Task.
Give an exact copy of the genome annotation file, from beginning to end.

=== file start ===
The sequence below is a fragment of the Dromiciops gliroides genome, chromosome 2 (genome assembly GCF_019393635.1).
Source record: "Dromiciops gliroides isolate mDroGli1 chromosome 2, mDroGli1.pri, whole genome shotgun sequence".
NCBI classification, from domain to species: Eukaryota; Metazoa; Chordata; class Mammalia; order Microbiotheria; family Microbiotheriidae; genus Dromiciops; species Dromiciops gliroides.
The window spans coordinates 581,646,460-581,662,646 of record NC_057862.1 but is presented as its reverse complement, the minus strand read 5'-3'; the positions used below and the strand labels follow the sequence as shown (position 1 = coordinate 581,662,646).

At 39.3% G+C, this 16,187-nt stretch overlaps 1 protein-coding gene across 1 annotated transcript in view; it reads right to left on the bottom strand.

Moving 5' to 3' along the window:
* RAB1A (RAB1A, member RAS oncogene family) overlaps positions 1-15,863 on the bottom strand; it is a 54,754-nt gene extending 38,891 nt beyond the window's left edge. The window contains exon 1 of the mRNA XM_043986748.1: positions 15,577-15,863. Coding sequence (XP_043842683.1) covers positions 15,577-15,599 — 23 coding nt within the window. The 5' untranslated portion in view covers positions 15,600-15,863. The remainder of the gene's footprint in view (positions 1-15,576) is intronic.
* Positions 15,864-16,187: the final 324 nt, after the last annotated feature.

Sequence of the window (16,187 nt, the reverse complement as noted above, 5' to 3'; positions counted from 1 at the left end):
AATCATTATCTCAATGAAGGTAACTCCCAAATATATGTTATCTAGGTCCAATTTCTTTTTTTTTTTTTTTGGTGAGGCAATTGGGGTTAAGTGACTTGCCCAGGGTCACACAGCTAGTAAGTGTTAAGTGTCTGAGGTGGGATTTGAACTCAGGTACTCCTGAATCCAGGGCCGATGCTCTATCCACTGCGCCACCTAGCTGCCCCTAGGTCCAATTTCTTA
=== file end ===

The sequence below is a fragment of the Dromiciops gliroides genome, chromosome 2 (genome assembly GCF_019393635.1).
Source record: "Dromiciops gliroides isolate mDroGli1 chromosome 2, mDroGli1.pri, whole genome shotgun sequence".
NCBI classification, from domain to species: Eukaryota; Metazoa; Chordata; class Mammalia; order Microbiotheria; family Microbiotheriidae; genus Dromiciops; species Dromiciops gliroides.
The window spans coordinates 581,646,460-581,662,646 of record NC_057862.1 but is presented as its reverse complement, the minus strand read 5'-3'; the positions used below and the strand labels follow the sequence as shown (position 1 = coordinate 581,662,646).

At 39.3% G+C, this 16,187-nt stretch overlaps 1 protein-coding gene across 1 annotated transcript in view; it reads right to left on the bottom strand.

Moving 5' to 3' along the window:
* RAB1A (RAB1A, member RAS oncogene family) overlaps positions 1-15,863 on the bottom strand; it is a 54,754-nt gene extending 38,891 nt beyond the window's left edge. The window contains exon 1 of the mRNA XM_043986748.1: positions 15,577-15,863. Coding sequence (XP_043842683.1) covers positions 15,577-15,599 — 23 coding nt within the window. The 5' untranslated portion in view covers positions 15,600-15,863. The remainder of the gene's footprint in view (positions 1-15,576) is intronic.
* Positions 15,864-16,187: the final 324 nt, after the last annotated feature.

Sequence of the window (16,187 nt, the reverse complement as noted above, 5' to 3'; positions counted from 1 at the left end):
AATCATTATCTCAATGAAGGTAACTCCCAAATATATGTTATCTAGGTCCAATTTCTTTTTTTTTTTTTTTGGTGAGGCAATTGGGGTTAAGTGACTTGCCCAGGGTCACACAGCTAGTAAGTGTTAAGTGTCTGAGGTGGGATTTGAACTCAGGTACTCCTGAATCCAGGGCCGATGCTCTATCCACTGCGCCACCTAGCTGCCCCTAGGTCCAATTTCTTA